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Coronavirus infections in Sacramento are tied to zip codes. So why the disparity?

The stark contrast in income and infection disparities becomes even more clear when comparing neighboring zip codes like Oak Park and East Sacramento.

SACRAMENTO, Calif — Coronavirus cases are not evenly distributed between zip codes, whether in Sacramento or elsewhere in the country. Day after day, data show communities with pockets of lower income residents — often communities of color — appear to be the most vulnerable.

The three zip codes with the highest number of cases are Del Paso Heights 95838 (Del Paso Heights), 95670 (Rancho Cordova and Gold River) and 95823 (Florin and Valley High).

Chet Hewitt, president and CEO of the Sierra Health Foundation explained what is likely happening is the result of years of inequality.

"Many of the levels of inequality are playing themselves out and were a perfect setup for the pandemic to have disproportionate impacts across race, class and community," Hewitt said.

He explained some of the hardest hit communities are the most underserved.

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In fact, the 95823 south Sacramento area has seen nearly 100 more cases than the next hardest hit zip code in the county. Data from the United States Census Bureau shows that in 2018, the per-capita income in the zip code was just over $18,000 a year.

Hewitt said socioeconomically-disadvantaged communities like 95823 have a harder time avoiding the virus.

"If you're poorer, you're going to live in households that usually are multi-generational or more dense," Hewitt explained. "You have more people living in more confined space."

The next hardest hit zip code in Sacramento County is 95670 which includes the communities of Rancho Cordova and Gold River where 168 people have tested positive for COVID-19.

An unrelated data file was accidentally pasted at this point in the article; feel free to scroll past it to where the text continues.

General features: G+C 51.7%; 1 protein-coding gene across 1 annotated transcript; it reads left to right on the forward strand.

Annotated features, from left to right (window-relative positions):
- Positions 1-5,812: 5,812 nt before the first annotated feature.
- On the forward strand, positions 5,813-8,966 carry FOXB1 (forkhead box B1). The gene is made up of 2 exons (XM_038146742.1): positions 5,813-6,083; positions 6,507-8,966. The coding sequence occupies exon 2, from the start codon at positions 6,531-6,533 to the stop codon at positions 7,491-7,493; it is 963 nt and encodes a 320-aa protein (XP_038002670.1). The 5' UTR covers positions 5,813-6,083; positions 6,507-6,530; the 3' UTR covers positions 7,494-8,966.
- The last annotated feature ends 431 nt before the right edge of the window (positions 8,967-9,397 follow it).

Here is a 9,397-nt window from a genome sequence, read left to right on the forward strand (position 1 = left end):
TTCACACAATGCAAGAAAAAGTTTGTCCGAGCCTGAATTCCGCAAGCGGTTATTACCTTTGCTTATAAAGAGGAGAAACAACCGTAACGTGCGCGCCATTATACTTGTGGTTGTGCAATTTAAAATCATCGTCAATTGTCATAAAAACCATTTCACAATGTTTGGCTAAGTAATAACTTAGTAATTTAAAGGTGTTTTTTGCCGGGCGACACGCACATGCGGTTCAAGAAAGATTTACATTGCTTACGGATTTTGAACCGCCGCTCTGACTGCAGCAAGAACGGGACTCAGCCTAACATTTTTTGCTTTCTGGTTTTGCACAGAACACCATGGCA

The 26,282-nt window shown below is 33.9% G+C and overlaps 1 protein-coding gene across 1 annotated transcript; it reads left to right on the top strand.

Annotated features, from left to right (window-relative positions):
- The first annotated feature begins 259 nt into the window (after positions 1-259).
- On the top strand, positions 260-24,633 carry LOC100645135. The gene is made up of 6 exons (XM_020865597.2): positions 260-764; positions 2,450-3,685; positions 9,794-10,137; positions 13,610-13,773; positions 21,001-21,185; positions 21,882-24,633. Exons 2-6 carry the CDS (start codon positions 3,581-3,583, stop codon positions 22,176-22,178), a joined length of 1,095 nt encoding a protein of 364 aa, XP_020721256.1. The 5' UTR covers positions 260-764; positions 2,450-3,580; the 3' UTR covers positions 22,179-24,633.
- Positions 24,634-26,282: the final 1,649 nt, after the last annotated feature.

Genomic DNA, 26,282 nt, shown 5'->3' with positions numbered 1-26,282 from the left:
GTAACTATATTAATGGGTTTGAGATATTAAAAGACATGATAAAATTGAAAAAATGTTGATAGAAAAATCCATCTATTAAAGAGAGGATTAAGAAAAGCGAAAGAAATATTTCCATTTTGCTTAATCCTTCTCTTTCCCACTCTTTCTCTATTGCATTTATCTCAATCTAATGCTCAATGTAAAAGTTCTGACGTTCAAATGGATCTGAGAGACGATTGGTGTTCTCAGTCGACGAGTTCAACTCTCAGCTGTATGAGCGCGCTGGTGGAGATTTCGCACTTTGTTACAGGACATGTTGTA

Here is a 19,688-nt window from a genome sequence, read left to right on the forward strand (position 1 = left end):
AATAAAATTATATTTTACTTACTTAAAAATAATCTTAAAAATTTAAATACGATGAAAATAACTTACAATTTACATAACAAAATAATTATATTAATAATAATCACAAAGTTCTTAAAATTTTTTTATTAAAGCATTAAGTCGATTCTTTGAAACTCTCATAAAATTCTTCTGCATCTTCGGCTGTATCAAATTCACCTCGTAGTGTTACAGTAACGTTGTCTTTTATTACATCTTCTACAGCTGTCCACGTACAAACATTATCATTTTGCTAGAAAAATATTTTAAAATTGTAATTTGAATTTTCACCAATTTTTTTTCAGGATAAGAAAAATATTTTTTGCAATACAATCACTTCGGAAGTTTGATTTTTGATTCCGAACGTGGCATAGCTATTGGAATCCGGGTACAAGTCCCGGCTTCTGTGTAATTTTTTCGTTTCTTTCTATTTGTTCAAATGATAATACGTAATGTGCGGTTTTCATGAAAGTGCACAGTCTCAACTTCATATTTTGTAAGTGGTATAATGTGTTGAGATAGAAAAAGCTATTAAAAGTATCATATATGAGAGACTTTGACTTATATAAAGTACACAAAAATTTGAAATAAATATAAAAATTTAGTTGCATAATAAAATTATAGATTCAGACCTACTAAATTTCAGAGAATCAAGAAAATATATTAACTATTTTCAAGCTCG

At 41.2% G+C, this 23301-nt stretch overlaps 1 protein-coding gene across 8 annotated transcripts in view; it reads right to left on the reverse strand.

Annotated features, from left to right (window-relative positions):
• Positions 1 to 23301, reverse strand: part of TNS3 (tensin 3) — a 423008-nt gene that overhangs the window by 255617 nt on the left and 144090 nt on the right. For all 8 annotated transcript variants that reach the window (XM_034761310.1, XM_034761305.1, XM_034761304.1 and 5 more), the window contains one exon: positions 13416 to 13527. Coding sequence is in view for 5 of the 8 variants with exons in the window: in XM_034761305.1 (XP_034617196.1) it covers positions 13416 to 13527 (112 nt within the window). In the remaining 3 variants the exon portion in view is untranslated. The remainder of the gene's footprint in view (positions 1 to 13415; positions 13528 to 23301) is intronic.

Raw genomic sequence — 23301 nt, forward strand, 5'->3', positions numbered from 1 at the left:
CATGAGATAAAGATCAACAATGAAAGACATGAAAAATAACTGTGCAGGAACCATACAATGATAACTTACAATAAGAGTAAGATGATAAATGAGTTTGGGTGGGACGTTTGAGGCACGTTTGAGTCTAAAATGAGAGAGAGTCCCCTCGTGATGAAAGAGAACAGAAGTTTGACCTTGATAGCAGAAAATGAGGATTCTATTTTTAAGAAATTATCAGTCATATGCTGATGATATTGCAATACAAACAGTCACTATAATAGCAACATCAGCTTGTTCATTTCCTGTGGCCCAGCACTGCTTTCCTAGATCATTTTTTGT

The per-capita income is just under $33,000 a year, far higher than that of 95823, but 95670 also contains very mixed communities of haves and have-nots.

The third hardest hit zip code is 95838, which includes the Del Paso Heights neighborhood, where per-capita income stands at just under $18,000 a year.

There have been 154 infections in the zip code. 

Hewitt explained many people in these hard hit communities are either essential workers or cannot stay home because they have few, if any, income protections.

"Regardless of the essential character of your work, it didn't leave a lot of folks who are poor and in the service economy an option as to whether they would go to work," said Hewitt.

RELATED: Filipino Americans are a large portion of California's healthcare workforce, facing higher risk of COVID-19 infection

The stark contrast in income and infection disparities becomes even more clear when neighboring zip codes are considered side by side.

For instance, 95817, which includes the Oak Park neighborhood, has had 83 positive coronavirus cases. The zip code's per-capita income is just under $29,000 a year.

Yet it's neighbors to the north and east — 95819 which includes East Sacramento, 95816 which includes the Midtown neighborhood and 95818 which includes the Land Park neighborhood — each have roughly a quarter of the cases and have per-capita incomes over $52,000 a year.

"What you're witnessing is the economic dividing line," Hewitt explained. "You're not seeing spikes in East Sacramento or Land Park. You're seeing the things that we talked about — the quality of your job, your wealth, how you're actually housed — play into the results around mortality. That's illness and morbidity who dies from this pandemic."

According to Hewitt, these disparities are having drastic consequences.

"What's becoming increasingly clear is that these particular issues are not simple manifestations of a society where some just do better," said Hewitt. "That now we see that the level of inequality we're experiencing in this country is now a matter of life and death, sickness and health."

Follow the conversation on Facebook with Mike Duffy.

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